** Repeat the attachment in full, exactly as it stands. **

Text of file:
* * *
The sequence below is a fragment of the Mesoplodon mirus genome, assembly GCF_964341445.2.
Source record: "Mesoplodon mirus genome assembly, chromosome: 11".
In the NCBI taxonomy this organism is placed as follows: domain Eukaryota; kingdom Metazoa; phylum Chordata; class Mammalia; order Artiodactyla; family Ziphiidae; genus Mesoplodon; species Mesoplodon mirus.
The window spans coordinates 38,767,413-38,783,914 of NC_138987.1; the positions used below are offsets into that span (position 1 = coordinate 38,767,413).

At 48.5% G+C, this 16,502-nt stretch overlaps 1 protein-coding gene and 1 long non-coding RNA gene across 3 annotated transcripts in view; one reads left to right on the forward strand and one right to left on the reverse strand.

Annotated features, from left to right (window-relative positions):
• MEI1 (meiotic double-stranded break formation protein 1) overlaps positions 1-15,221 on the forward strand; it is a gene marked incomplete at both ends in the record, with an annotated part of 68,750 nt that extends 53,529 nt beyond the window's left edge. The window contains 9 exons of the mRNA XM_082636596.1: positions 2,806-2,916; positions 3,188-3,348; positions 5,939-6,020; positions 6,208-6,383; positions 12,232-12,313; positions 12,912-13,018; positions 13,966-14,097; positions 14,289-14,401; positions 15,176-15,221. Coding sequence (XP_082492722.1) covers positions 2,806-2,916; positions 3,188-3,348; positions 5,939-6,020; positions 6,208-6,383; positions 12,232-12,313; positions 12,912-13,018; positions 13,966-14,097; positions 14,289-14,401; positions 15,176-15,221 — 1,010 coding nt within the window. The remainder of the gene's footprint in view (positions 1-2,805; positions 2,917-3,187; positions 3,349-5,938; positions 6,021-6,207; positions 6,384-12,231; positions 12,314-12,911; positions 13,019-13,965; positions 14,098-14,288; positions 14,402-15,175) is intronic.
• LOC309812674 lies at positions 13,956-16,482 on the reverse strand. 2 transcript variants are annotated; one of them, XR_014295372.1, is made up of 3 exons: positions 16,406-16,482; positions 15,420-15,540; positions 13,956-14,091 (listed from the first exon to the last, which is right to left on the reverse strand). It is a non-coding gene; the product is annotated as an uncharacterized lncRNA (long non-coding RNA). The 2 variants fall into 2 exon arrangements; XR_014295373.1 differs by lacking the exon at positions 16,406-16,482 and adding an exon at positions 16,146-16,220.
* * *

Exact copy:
The sequence below is a fragment of the Mesoplodon mirus genome, assembly GCF_964341445.2.
Source record: "Mesoplodon mirus genome assembly, chromosome: 11".
In the NCBI taxonomy this organism is placed as follows: domain Eukaryota; kingdom Metazoa; phylum Chordata; class Mammalia; order Artiodactyla; family Ziphiidae; genus Mesoplodon; species Mesoplodon mirus.
The window spans coordinates 38,767,413-38,783,914 of NC_138987.1; the positions used below are offsets into that span (position 1 = coordinate 38,767,413).

At 48.5% G+C, this 16,502-nt stretch overlaps 1 protein-coding gene and 1 long non-coding RNA gene across 3 annotated transcripts in view; one reads left to right on the forward strand and one right to left on the reverse strand.

Annotated features, from left to right (window-relative positions):
• MEI1 (meiotic double-stranded break formation protein 1) overlaps positions 1-15,221 on the forward strand; it is a gene marked incomplete at both ends in the record, with an annotated part of 68,750 nt that extends 53,529 nt beyond the window's left edge. The window contains 9 exons of the mRNA XM_082636596.1: positions 2,806-2,916; positions 3,188-3,348; positions 5,939-6,020; positions 6,208-6,383; positions 12,232-12,313; positions 12,912-13,018; positions 13,966-14,097; positions 14,289-14,401; positions 15,176-15,221. Coding sequence (XP_082492722.1) covers positions 2,806-2,916; positions 3,188-3,348; positions 5,939-6,020; positions 6,208-6,383; positions 12,232-12,313; positions 12,912-13,018; positions 13,966-14,097; positions 14,289-14,401; positions 15,176-15,221 — 1,010 coding nt within the window. The remainder of the gene's footprint in view (positions 1-2,805; positions 2,917-3,187; positions 3,349-5,938; positions 6,021-6,207; positions 6,384-12,231; positions 12,314-12,911; positions 13,019-13,965; positions 14,098-14,288; positions 14,402-15,175) is intronic.
• LOC309812674 lies at positions 13,956-16,482 on the reverse strand. 2 transcript variants are annotated; one of them, XR_014295372.1, is made up of 3 exons: positions 16,406-16,482; positions 15,420-15,540; positions 13,956-14,091 (listed from the first exon to the last, which is right to left on the reverse strand). It is a non-coding gene; the product is annotated as an uncharacterized lncRNA (long non-coding RNA). The 2 variants fall into 2 exon arrangements; XR_014295373.1 differs by lacking the exon at positions 16,406-16,482 and adding an exon at positions 16,146-16,220.